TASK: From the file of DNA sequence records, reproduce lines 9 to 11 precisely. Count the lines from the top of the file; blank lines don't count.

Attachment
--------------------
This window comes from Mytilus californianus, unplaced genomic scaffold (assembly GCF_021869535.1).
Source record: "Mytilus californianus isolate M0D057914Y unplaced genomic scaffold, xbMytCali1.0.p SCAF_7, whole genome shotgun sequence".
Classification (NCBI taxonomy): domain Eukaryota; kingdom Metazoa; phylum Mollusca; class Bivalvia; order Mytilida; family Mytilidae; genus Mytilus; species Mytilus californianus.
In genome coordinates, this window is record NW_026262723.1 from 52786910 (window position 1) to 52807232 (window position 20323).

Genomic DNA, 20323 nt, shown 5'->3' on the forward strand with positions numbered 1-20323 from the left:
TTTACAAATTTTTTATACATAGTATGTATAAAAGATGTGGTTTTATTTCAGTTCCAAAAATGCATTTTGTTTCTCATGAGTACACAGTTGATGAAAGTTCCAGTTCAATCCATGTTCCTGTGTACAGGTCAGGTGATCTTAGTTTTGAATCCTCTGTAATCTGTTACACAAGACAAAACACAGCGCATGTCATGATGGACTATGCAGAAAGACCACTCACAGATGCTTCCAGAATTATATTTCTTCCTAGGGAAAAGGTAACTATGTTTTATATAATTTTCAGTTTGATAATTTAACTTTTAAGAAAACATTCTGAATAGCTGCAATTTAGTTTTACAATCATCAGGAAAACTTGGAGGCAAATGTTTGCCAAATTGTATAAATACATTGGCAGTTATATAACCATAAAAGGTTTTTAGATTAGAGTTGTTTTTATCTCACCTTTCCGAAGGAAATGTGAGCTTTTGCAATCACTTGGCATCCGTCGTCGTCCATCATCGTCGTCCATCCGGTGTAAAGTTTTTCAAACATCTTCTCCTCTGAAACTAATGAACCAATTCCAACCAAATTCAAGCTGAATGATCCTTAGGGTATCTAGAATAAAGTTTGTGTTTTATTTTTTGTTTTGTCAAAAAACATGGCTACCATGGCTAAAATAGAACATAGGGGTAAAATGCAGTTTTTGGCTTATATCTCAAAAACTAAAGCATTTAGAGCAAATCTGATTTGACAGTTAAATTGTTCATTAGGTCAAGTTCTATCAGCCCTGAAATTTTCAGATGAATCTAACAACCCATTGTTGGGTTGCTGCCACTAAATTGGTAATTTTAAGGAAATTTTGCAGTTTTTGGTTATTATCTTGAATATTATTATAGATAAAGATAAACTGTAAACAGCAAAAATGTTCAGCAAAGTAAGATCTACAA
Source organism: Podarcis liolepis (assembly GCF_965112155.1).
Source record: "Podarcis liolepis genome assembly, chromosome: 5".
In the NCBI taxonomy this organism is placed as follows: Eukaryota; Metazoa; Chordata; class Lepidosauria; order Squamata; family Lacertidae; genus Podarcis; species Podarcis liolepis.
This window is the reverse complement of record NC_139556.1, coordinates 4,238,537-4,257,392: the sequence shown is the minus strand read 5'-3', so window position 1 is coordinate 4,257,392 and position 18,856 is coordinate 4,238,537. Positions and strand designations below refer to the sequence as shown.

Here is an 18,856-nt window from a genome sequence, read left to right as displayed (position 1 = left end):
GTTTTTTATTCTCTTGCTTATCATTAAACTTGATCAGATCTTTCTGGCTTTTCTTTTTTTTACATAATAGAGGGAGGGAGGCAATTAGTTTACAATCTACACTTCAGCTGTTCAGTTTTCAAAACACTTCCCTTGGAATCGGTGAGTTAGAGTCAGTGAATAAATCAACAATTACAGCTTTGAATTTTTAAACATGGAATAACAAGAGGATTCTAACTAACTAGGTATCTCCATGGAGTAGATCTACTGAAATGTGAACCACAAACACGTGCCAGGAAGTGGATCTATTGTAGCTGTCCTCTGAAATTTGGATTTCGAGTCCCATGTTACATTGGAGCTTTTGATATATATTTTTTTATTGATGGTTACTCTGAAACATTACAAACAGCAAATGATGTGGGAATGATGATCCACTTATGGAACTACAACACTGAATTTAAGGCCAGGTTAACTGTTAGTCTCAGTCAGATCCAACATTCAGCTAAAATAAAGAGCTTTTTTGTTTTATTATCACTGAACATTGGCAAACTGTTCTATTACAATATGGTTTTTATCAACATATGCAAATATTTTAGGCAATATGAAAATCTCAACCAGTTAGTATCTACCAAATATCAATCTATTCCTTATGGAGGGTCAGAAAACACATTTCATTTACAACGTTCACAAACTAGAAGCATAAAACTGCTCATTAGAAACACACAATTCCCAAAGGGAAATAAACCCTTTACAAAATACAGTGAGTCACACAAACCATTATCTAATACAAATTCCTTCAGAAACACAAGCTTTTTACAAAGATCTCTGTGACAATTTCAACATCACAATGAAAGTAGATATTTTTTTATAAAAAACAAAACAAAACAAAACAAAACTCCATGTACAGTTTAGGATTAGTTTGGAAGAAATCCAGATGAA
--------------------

In the NCBI taxonomy this organism is placed as follows: Eukaryota; Metazoa; Chordata; class Lepidosauria; order Squamata; family Lacertidae; genus Podarcis; species Podarcis liolepis.
This window is the reverse complement of record NC_139556.1, coordinates 4,238,537-4,257,392: the sequence shown is the minus strand read 5'-3', so window position 1 is coordinate 4,257,392 and position 18,856 is coordinate 4,238,537. Positions and strand designations below refer to the sequence as shown.

Here is an 18,856-nt window from a genome sequence, read left to right as displayed (position 1 = left end):